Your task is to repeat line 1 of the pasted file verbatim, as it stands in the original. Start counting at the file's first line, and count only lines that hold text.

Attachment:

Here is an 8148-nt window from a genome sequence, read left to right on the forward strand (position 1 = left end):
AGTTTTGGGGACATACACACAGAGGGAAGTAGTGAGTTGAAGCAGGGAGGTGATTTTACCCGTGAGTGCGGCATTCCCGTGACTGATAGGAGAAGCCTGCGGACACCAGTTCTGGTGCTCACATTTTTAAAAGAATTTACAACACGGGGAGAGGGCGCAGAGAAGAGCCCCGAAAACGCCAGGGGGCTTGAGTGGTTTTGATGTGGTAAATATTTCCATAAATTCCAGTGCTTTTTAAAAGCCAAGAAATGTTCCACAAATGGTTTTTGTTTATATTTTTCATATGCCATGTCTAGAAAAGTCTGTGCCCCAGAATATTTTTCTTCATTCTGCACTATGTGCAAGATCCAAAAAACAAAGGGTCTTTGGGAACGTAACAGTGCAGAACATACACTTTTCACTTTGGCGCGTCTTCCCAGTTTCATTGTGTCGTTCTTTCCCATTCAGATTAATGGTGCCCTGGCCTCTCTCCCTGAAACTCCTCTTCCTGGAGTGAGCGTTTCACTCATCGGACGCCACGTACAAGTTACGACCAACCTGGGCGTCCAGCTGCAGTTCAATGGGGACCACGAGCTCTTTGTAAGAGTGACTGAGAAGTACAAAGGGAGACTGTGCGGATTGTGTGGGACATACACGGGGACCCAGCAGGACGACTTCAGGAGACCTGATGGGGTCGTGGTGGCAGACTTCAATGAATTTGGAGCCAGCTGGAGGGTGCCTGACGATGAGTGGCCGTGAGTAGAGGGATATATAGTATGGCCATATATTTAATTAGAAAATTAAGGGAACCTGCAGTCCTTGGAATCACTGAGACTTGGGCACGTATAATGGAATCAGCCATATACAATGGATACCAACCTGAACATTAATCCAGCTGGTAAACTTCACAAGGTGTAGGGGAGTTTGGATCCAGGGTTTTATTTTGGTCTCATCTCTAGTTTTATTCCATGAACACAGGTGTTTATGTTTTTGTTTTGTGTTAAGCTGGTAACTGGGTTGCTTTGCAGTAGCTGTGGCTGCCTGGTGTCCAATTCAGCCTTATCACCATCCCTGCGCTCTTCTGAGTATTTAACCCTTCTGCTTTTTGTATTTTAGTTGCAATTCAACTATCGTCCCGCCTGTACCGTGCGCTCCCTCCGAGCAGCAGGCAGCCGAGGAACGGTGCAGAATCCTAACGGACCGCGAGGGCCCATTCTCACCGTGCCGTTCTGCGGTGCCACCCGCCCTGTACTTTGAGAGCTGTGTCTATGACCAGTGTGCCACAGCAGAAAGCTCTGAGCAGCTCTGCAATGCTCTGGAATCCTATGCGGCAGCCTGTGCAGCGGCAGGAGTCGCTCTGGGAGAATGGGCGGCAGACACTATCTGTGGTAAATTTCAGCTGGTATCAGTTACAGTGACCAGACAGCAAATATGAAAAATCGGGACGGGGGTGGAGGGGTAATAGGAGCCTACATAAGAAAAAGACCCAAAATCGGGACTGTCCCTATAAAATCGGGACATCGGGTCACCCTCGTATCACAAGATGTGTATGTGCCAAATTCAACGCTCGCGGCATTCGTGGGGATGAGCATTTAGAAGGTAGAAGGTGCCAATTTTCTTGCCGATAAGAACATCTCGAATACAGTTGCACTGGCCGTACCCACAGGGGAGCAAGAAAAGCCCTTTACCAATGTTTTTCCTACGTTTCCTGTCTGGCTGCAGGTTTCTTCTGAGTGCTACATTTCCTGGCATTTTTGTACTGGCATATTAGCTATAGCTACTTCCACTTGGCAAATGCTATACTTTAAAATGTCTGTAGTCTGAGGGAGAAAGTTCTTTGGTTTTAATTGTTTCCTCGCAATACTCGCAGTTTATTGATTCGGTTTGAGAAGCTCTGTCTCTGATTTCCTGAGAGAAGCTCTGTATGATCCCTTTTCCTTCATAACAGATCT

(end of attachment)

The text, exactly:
Here is an 8148-nt window from a genome sequence, read left to right on the forward strand (position 1 = left end):